Reading Buddies up and at ’em for new school year in Summit County
Summit Daily News
With the beginning of the school year, the Rotary Club of Summit County’s Reading Buddies program also has started up again, serving students at all developmental stages of reading proficiency.
The program pairs volunteers with children – grades K to 6 – to help students develop reading and writing skills. The goal is to inspire young students to become effective and enthusiastic readers, and originally only focused on students needing a little extra support.
This past year, some of the teachers have decided to have volunteers work with more advanced readers who may benefit from the experience, Mary Anne Johnston, the Rotary’s literacy chair said. Johnston helped create the program in the fall of 2009.
Reading Buddies takes place at Summit County elementary schools, where teachers elect students for buddies. The students are then paired with volunteers who work to encourage the children while they’re reading. Volunteers help students stuck on certain words, assist them in finding meaning during their reading, and offer support while they read. Sessions are generally one-on-one, but sometimes involve a few students at a time. They usually last a half hour to an hour.
Jane Barber is now in her third year of volunteering, which she does at Breckenridge Elementary.
She was able to work with two accelerated readers this past winter; “an enhancement to their curriculum,” she called it.
“By the end they were reading chapter books and doing a lot of good writing and illustrating,” she said. “They loved it and I loved it.”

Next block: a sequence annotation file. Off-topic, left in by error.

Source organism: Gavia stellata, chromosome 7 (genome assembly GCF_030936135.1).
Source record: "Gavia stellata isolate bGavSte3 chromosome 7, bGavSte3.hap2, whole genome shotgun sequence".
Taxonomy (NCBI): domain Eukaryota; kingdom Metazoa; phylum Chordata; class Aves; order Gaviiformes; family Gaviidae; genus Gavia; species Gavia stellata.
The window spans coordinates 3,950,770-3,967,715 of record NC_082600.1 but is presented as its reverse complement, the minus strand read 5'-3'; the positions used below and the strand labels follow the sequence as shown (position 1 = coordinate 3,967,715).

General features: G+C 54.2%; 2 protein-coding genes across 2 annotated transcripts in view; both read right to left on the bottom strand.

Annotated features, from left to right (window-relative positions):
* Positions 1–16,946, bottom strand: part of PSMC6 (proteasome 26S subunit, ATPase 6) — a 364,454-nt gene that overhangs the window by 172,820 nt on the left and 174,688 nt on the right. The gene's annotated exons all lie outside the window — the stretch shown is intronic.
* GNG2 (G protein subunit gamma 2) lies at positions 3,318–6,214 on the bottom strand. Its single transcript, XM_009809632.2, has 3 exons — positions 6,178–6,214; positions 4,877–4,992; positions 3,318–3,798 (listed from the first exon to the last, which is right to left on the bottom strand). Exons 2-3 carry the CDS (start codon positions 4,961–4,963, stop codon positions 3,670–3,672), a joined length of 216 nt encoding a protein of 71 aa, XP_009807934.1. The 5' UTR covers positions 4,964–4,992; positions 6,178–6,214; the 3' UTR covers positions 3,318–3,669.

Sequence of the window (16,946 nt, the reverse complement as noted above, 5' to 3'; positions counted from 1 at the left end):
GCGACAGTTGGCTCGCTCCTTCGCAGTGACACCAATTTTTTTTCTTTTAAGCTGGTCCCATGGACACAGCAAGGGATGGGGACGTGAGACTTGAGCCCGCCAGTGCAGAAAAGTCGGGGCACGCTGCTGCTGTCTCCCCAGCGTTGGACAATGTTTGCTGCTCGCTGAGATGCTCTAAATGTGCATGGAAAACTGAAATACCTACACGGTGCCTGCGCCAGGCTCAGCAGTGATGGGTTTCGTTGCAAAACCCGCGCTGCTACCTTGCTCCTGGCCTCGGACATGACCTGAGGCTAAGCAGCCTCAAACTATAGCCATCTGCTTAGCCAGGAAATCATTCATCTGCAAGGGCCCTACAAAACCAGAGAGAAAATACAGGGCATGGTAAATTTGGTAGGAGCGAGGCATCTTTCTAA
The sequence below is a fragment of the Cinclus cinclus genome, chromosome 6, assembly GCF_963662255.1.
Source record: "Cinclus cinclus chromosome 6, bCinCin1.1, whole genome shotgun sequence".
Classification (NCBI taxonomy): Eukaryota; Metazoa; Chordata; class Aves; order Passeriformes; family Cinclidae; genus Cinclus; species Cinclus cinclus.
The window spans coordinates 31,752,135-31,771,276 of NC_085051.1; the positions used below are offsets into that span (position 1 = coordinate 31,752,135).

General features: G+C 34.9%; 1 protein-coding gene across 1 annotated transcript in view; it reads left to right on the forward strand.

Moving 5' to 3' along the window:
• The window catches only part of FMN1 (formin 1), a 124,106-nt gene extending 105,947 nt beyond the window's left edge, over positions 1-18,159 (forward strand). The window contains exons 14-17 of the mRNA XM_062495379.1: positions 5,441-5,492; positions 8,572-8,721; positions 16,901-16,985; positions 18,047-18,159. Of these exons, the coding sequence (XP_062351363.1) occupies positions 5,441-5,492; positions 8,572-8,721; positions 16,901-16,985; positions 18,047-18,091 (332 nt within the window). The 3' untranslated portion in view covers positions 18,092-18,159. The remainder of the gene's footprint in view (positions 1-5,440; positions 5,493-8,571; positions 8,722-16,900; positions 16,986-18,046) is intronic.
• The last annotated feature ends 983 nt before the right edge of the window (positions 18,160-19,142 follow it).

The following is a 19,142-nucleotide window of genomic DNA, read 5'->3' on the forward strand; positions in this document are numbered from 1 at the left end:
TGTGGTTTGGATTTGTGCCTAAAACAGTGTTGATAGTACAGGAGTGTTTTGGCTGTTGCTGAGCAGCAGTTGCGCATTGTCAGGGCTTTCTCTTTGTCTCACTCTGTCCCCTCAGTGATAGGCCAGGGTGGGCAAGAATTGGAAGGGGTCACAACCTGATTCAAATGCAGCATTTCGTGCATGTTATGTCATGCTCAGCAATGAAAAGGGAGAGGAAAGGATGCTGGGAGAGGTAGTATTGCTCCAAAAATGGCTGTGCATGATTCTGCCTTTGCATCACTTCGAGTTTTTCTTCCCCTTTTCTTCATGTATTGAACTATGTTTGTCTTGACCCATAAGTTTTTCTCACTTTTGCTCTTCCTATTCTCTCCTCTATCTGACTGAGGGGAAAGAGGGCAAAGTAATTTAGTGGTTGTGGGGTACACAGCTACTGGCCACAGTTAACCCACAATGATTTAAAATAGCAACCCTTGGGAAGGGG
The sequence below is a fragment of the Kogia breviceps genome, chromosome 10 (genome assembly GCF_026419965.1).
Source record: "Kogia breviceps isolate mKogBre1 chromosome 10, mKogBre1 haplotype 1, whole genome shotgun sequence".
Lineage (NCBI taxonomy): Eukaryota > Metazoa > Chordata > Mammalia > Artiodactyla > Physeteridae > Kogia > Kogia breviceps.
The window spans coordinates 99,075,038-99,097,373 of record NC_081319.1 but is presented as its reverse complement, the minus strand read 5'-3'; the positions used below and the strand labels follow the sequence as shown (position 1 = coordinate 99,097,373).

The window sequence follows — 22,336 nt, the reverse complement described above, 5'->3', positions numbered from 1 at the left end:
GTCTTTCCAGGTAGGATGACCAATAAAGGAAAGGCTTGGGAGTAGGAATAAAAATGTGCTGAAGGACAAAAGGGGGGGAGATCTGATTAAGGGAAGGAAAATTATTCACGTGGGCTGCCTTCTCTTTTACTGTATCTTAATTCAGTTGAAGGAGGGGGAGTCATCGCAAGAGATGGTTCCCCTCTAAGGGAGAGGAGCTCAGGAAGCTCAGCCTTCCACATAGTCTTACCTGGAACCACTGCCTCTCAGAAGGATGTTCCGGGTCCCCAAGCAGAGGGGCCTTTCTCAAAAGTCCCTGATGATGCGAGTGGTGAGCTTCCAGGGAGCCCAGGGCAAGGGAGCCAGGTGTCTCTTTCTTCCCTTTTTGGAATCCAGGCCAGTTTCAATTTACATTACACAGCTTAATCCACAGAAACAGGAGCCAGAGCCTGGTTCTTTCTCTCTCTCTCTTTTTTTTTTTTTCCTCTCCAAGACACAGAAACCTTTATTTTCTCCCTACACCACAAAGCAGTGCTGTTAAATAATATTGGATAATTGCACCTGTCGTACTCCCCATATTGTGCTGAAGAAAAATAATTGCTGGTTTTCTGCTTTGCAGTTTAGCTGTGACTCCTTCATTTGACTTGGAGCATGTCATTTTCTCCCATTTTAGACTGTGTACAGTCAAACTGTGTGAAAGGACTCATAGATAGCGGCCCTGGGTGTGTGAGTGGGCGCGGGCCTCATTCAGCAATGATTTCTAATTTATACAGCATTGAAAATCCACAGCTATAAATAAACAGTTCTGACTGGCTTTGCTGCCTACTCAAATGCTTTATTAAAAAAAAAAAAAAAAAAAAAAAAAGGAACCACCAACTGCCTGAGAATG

As the program grows, Barber has found that teachers and principals get more involved.
Frisco Elementary volunteer Jean Radin started last winter and worked through the spring with a third grader. She has been a teacher her whole life and “just wanted to make a contribution.” Radin, who worked with a learning disabled and English language learner, said it was the first time she had done so, and at first, found it challenging to approach the lesson material. But the meetings were the high point of her week. By the end of the school year, the student had become more communicative and their retention had improved. She also finds value in providing support to teachers.
Marcia Holub, like Barber, is also in her third year. She volunteers at Dillon Valley Elementary. Holub’s professional career was in nursing; she finds Reading Buddies just as rewarding, if not more so.
“These children are delightful, so responsive,” she said. “It’s just a joy to be with them.”
Holub loves watching the progress the kids make from September to May, as well as seeing their faces light up when she visits. She listens to them read, sometimes helps with writing, and in turn, the kids tell her about their pets or siblings.
Holub has no ties to the school – her grandson lives in Kansas City – so her efforts are nothing more than a desire to work with the kids.
“I wish more people would do it,” she said. “The need is great for the teachers, especially with all the budget cuts.”
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